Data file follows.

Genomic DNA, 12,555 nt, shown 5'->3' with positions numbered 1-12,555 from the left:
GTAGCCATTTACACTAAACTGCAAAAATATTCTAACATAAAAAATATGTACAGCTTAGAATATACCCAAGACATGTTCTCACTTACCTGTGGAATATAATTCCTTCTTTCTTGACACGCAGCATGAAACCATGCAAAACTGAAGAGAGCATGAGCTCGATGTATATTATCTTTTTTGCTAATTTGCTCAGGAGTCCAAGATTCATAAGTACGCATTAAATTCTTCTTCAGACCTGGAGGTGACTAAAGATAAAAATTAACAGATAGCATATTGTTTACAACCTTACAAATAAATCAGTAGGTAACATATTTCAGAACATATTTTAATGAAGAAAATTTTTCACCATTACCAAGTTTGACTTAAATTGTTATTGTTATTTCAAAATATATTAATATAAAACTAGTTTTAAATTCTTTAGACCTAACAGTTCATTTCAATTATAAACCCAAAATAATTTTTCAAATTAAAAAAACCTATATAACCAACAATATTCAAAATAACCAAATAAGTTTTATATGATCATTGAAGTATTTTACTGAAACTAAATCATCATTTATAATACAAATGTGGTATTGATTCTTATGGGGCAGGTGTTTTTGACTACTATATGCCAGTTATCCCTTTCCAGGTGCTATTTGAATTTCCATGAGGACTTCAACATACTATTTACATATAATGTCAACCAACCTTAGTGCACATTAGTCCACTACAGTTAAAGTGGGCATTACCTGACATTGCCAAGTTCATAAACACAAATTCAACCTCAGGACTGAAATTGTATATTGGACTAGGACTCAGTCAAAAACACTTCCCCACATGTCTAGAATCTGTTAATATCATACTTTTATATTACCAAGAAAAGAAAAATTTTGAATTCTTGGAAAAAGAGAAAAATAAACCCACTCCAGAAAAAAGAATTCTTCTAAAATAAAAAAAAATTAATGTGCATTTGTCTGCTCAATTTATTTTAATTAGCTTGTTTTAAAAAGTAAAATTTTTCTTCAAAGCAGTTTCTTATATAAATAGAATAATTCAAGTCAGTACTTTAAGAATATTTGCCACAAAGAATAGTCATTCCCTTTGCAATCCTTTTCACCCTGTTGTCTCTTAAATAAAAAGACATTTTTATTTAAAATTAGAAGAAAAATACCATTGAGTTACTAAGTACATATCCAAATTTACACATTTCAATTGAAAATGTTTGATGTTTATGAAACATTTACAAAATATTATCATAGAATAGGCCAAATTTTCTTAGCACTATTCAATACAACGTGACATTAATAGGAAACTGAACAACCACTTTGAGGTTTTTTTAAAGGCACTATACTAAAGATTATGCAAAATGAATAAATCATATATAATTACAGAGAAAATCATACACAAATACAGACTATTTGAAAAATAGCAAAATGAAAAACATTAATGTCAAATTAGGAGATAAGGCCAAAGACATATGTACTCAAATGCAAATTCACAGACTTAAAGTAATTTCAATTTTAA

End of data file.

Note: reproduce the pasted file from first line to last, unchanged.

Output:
Genomic DNA, 12,555 nt, shown 5'->3' with positions numbered 1-12,555 from the left:
GTAGCCATTTACACTAAACTGCAAAAATATTCTAACATAAAAAATATGTACAGCTTAGAATATACCCAAGACATGTTCTCACTTACCTGTGGAATATAATTCCTTCTTTCTTGACACGCAGCATGAAACCATGCAAAACTGAAGAGAGCATGAGCTCGATGTATATTATCTTTTTTGCTAATTTGCTCAGGAGTCCAAGATTCATAAGTACGCATTAAATTCTTCTTCAGACCTGGAGGTGACTAAAGATAAAAATTAACAGATAGCATATTGTTTACAACCTTACAAATAAATCAGTAGGTAACATATTTCAGAACATATTTTAATGAAGAAAATTTTTCACCATTACCAAGTTTGACTTAAATTGTTATTGTTATTTCAAAATATATTAATATAAAACTAGTTTTAAATTCTTTAGACCTAACAGTTCATTTCAATTATAAACCCAAAATAATTTTTCAAATTAAAAAAACCTATATAACCAACAATATTCAAAATAACCAAATAAGTTTTATATGATCATTGAAGTATTTTACTGAAACTAAATCATCATTTATAATACAAATGTGGTATTGATTCTTATGGGGCAGGTGTTTTTGACTACTATATGCCAGTTATCCCTTTCCAGGTGCTATTTGAATTTCCATGAGGACTTCAACATACTATTTACATATAATGTCAACCAACCTTAGTGCACATTAGTCCACTACAGTTAAAGTGGGCATTACCTGACATTGCCAAGTTCATAAACACAAATTCAACCTCAGGACTGAAATTGTATATTGGACTAGGACTCAGTCAAAAACACTTCCCCACATGTCTAGAATCTGTTAATATCATACTTTTATATTACCAAGAAAAGAAAAATTTTGAATTCTTGGAAAAAGAGAAAAATAAACCCACTCCAGAAAAAAGAATTCTTCTAAAATAAAAAAAAATTAATGTGCATTTGTCTGCTCAATTTATTTTAATTAGCTTGTTTTAAAAAGTAAAATTTTTCTTCAAAGCAGTTTCTTATATAAATAGAATAATTCAAGTCAGTACTTTAAGAATATTTGCCACAAAGAATAGTCATTCCCTTTGCAATCCTTTTCACCCTGTTGTCTCTTAAATAAAAAGACATTTTTATTTAAAATTAGAAGAAAAATACCATTGAGTTACTAAGTACATATCCAAATTTACACATTTCAATTGAAAATGTTTGATGTTTATGAAACATTTACAAAATATTATCATAGAATAGGCCAAATTTTCTTAGCACTATTCAATACAACGTGACATTAATAGGAAACTGAACAACCACTTTGAGGTTTTTTTAAAGGCACTATACTAAAGATTATGCAAAATGAATAAATCATATATAATTACAGAGAAAATCATACACAAATACAGACTATTTGAAAAATAGCAAAATGAAAAACATTAATGTCAAATTAGGAGATAAGGCCAAAGACATATGTACTCAAATGCAAATTCACAGACTTAAAGTAATTTCAATTTTAA